We've had no inquiries from other agencies, other people. We just have to wait. I I think it's what any of these officers around the world talk about a cold case. So you have to triage your time, your energy, your resources. But that doesn't mean you ever stop thinking about it. In the spring of 1984, we were contacted by the California Department of Justice, and they said they had a person who was claiming to have been responsible for homicides in many jurisdictions all over the country. He said he had murdered people in a mountainous National Park in California. So of course, Yosemite could be that mountainous National Park.


When I got Kim's call, she was obviously excited that we may have a break in the case.


So that's how we first learned of Henry Lee Lucas.


In the spring of 1984, Kim called and said they have a new lead. There's a serial killer who's confessing to killing people out of the United States. It Henry Lucas.


We had no knowledge about Henry Lucas at all. Is he telling the truth? Dawn and I were both feeling like he could be responsible for this unidentified woman in Yosemite.


My name is Phil Ryan. I'm a retired Texas Ranger. What the Texas Ranger do is assist local law enforcement. You have an assigned territory. Mine was four counties. One of my counties was Montague, and it was one of my poorer counties. Montague is a real small town. The Sheriff called me about a missing person. In September 1982, he felt like foul play might have been involved. It was a 82-year-old woman named Kate Rich out of Ringo, Texas, and her daughters hadn't heard from her, and they I noticed that she had a pet cat that hadn't been fed, and that never happens with Kate. So we started out initially just surveying the house. Then, the Highway Department employee found her purse on the side of the road. So that told me that she's dead. We just got to find her body. We got contacted by two or three daughters of Kate Richies, and they said that they'd run a guy by the name of Henry Lee Lucas and a little girl by the name of Becky Powell out of their mom's house.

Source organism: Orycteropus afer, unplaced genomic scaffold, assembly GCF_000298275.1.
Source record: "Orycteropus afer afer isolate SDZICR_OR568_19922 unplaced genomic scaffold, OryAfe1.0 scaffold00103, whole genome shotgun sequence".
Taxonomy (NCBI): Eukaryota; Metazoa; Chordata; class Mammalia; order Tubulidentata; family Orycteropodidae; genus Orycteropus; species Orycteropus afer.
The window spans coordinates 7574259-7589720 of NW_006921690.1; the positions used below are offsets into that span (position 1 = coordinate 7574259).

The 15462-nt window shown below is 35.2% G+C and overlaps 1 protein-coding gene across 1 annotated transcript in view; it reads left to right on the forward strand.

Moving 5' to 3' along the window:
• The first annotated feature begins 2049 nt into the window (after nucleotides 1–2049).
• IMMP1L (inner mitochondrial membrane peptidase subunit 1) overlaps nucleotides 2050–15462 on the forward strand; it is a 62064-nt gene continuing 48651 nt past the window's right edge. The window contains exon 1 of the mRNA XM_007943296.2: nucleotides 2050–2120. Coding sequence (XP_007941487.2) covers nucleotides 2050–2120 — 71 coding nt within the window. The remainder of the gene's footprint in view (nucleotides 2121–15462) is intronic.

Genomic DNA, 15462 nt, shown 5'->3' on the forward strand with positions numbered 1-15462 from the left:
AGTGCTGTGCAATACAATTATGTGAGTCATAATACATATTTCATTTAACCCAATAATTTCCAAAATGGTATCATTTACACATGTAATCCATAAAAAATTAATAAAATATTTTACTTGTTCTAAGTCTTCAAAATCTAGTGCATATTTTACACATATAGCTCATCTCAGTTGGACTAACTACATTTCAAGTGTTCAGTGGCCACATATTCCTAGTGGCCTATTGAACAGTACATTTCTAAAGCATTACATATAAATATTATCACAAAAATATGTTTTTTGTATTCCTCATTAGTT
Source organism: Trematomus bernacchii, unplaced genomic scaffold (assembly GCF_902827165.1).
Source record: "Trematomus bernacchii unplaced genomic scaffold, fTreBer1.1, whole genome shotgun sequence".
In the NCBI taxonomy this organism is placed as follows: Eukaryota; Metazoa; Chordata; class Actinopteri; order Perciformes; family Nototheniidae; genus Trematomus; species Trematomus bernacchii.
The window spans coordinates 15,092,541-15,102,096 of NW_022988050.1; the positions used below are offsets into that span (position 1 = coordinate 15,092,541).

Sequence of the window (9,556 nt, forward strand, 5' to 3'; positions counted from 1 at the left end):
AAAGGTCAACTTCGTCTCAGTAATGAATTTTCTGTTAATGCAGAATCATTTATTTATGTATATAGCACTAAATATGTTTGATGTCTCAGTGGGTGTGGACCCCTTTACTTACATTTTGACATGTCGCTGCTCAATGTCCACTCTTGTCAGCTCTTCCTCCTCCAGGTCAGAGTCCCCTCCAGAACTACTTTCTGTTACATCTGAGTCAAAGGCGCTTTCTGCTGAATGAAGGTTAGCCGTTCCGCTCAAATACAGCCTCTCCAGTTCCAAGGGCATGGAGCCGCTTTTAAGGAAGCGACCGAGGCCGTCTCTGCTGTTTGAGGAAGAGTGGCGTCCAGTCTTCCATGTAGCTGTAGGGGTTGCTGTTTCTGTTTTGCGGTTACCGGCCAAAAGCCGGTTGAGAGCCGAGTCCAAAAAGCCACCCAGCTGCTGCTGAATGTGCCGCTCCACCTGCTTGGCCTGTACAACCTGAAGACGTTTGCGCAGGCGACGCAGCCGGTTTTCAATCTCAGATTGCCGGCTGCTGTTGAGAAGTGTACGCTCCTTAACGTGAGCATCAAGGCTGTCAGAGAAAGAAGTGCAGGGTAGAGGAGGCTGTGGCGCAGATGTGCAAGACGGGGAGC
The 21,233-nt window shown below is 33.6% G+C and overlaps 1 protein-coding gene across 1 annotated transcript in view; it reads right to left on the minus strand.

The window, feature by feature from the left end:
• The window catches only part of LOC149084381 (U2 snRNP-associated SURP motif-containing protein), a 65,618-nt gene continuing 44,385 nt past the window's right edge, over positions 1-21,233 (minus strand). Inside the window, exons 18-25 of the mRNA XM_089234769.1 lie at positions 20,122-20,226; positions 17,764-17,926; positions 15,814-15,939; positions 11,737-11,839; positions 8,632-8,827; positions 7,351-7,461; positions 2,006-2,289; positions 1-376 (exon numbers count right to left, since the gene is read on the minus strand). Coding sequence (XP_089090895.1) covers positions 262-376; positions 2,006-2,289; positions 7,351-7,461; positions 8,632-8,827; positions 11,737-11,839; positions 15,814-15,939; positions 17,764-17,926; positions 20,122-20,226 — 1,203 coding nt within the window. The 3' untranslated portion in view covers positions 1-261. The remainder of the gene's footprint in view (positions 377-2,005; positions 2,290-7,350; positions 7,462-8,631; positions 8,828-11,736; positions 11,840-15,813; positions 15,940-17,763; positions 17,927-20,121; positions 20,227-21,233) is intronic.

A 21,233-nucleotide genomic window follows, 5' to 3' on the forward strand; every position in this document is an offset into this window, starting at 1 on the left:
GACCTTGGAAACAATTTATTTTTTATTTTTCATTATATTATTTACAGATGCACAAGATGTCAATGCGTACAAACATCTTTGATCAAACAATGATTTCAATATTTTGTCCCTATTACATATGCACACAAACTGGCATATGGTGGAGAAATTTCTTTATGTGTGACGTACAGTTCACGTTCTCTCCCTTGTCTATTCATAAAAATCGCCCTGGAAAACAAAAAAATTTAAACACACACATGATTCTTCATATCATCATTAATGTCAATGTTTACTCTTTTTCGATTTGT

They were supposed to keep the house clean and do her bookkeeping. What the relatives discovered was they were siphoning funds.


Henry was 46. Becky was 15 years old, and they were passing themselves off as has been a wife.


Becky Powell was a little girl who came from a dysfunctional family where there was nothing most of us would consider a normal lifestyle. She gravitated toward Henry, we think, because he watched after her. He would take care of her. I think the relationship started that way.


Lucas, at that time, was living in the House of Prayer. It was an old chicken farm that was turned into a church. First thing I did with my part of the investigation was interview everybody at the House of Prayer Church. And that's when I also found out that Becky Powell was also missing. Henry left with her and came back without her. We pulled up there, and I told him we were investigating the missing Kate Rich. He said, Oh, no, I love that woman. Henry was unkept, usually had body odor, and he had one eye. My sense is Henry had a low IQ, but a high street smart, and conning people. He kept changing his story. He told me Becky had left and went to Florida. And he said Kate and Becky both were in California with Kate Rich's daughter. I knew he was lying. In the back of my mind, I thought that Henry got mad and killed Becky. And then Kate figured it out, and then he had to kill her. I could prove he was lying, but with no evidence. What do you do? I knew only a confession was my best bet.


Eventually, found out that Henry had been in possession of a fire arm. In Texas, if you're a convicted felon, it's against the law.


When he was arrested, he says he was put in a cold cell, and that was to get him so uncomfortable that he finally said to the jailer, I've done some bad things, and he wanted to record it.